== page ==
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Cholesterol-induced physicochemical changes in dodecylamine-based metallosomes: drug entrapping ability and interactions with biological molecules

Kaur, Baljinder, Chaudhary, Ganga Ram, Kaur, Gurpreet
Journal of materials chemistry B 2019 v.7 no.23 pp. 3679-3691
DNA, X-ray diffraction, atomic force microscopy, cholesterol, circular dichroism spectroscopy, confocal microscopy, differential scanning calorimetry, drug carriers, drugs, ethidium, fluorescent dyes, gel electrophoresis, light scattering, metal ions, physicochemical properties, rifampicin, scanning electron microscopy, surfactants, thymus gland, transmission electron microscopy, zeta potential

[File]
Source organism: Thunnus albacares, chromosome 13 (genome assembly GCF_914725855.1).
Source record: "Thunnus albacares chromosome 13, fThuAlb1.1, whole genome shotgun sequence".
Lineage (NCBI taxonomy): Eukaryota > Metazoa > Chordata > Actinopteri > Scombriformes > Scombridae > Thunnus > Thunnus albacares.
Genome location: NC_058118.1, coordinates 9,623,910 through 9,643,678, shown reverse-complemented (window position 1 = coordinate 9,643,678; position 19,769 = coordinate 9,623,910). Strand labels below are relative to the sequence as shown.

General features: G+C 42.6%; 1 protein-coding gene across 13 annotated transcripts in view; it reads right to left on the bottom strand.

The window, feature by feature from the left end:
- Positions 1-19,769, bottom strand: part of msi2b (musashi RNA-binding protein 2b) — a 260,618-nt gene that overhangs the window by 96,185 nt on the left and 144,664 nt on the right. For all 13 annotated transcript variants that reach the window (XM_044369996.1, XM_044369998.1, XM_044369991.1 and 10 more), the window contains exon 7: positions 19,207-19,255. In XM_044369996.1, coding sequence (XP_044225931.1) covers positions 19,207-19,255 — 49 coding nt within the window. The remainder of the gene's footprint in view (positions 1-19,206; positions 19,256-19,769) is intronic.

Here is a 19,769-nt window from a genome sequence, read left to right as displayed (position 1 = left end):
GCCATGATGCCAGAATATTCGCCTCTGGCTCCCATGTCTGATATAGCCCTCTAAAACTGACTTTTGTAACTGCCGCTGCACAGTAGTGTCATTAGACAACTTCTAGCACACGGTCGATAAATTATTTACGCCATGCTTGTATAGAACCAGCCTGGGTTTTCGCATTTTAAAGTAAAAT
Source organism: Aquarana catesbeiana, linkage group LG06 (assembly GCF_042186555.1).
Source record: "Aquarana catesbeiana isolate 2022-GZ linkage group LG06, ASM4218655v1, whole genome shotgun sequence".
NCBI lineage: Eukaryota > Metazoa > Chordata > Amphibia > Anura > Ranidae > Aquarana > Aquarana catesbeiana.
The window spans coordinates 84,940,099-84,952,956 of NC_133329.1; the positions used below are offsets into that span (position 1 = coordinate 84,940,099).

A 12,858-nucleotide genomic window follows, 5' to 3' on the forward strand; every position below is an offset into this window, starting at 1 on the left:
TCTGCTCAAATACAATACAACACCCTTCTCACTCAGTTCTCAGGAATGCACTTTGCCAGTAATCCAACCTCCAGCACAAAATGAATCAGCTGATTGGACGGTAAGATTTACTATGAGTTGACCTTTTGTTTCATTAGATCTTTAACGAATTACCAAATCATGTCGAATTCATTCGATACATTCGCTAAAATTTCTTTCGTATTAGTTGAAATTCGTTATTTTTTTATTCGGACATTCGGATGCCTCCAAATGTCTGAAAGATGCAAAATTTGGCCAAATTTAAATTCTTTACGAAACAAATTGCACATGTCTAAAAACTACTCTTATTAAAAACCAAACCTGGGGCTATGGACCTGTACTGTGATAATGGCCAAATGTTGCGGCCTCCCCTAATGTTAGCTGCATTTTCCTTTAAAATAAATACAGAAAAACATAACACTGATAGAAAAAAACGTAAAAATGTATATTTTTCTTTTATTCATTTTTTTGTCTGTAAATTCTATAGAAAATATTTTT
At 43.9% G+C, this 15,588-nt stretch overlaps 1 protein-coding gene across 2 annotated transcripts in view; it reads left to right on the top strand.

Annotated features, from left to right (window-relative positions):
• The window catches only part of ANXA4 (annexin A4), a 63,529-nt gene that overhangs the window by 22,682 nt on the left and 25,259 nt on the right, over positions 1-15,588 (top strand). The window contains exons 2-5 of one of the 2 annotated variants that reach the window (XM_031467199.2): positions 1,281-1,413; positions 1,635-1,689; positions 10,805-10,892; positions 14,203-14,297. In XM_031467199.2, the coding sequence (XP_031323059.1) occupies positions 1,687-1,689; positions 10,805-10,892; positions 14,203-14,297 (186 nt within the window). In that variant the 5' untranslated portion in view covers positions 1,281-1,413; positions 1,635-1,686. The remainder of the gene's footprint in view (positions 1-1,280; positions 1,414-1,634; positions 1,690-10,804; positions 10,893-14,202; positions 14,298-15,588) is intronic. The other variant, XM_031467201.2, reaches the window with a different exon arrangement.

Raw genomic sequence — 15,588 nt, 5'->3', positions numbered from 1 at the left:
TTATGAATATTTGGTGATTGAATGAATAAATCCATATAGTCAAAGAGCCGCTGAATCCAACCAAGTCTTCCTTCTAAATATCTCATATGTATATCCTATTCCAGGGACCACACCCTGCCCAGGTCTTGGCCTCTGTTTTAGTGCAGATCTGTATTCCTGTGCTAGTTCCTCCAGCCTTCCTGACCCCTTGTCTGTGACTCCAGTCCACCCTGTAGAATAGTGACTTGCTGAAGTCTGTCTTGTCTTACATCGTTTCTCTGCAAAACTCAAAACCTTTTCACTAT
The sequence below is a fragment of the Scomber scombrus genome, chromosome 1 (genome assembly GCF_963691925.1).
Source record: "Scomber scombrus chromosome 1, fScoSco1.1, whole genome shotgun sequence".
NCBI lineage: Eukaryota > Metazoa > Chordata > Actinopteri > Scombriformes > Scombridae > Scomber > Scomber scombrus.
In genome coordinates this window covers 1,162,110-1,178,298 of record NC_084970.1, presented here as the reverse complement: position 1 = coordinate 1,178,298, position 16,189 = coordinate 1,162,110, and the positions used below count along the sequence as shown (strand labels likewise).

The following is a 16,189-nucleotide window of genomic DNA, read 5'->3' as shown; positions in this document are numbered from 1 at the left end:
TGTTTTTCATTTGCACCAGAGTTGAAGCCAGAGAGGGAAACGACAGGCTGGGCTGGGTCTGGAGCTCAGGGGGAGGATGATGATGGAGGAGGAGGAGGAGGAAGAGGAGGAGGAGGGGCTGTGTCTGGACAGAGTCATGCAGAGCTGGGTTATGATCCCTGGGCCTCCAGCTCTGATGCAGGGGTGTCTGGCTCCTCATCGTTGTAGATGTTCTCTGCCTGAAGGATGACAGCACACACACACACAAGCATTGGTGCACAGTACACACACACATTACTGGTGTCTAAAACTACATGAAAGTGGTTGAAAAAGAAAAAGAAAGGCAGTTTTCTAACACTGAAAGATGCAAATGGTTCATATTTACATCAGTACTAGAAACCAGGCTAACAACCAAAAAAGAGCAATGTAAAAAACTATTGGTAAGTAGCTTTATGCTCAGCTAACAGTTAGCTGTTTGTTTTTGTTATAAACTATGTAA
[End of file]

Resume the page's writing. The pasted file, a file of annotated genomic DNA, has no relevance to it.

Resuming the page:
The present shifting its focus from natural lipid-based liposomes to liposomes synthesized from functionalized amphiphiles. The liposomes synthesized from functionalized amphiphiles are able to demonstrate their importance in the research field due to their additional functionalities and stability as compared to the liposomes synthesized from natural amphiphiles. Fascinated by their properties, herein, we synthesized liposomes from metal-functionalized surfactants known as metallosurfactants. The liposomes thus formed are commonly abbreviated as “metallosomes”. The present study was focused on the exploration of different aspects of these newly synthesized metallosomes from dodecylamine-based metallosurfactants. Different metallosomes were prepared with varying ratios of cholesterol (Chl). The polarity and fluidity of the metallosomal membrane were found to be altered with Chl variation, and this was estimated using the fluorescence probes 8-anilino-1-naphthalenesulfonic acid (ANS) and PRODAN. Different techniques, such as dynamic light scattering (DLS), X-ray diffraction (XRD), ζ-potential, differential scanning calorimetry (DSC), atomic force microscopy (AFM), field-emission scanning electron microscopy (FE-SEM) and transmission electron microscopy (TEM), were employed to characterize these synthesized metallosomes. The interaction of biomolecules with different reagents plays a significant role in life sciences, and metallosomes provide us the opportunity to study these interactions in the presence of structure-embedded metal ions. The ability of metallosomes to interact with calf thymus DNA (CT-DNA) was estimated using ζ-potential, circular dichroism (CD) and gel electrophoresis. Additional experiments were carried out with ethidium bromide (EtBr) to observe the capability of metallosomes to intercalate between CT-DNA base pairs. To accomplish the goal of employing metallosomes as a drug delivery vehicle, these synthesized metallosomes were further utilized as drug carriers for the antituberculosis drug rifampicin. The potential of these metallosomes as drug carriers was evaluated by their entrapment efficiency (EE) and in vitro release profiles. Confocal microscopy was employed to further investigate the entrapment efficiency of metallosomes.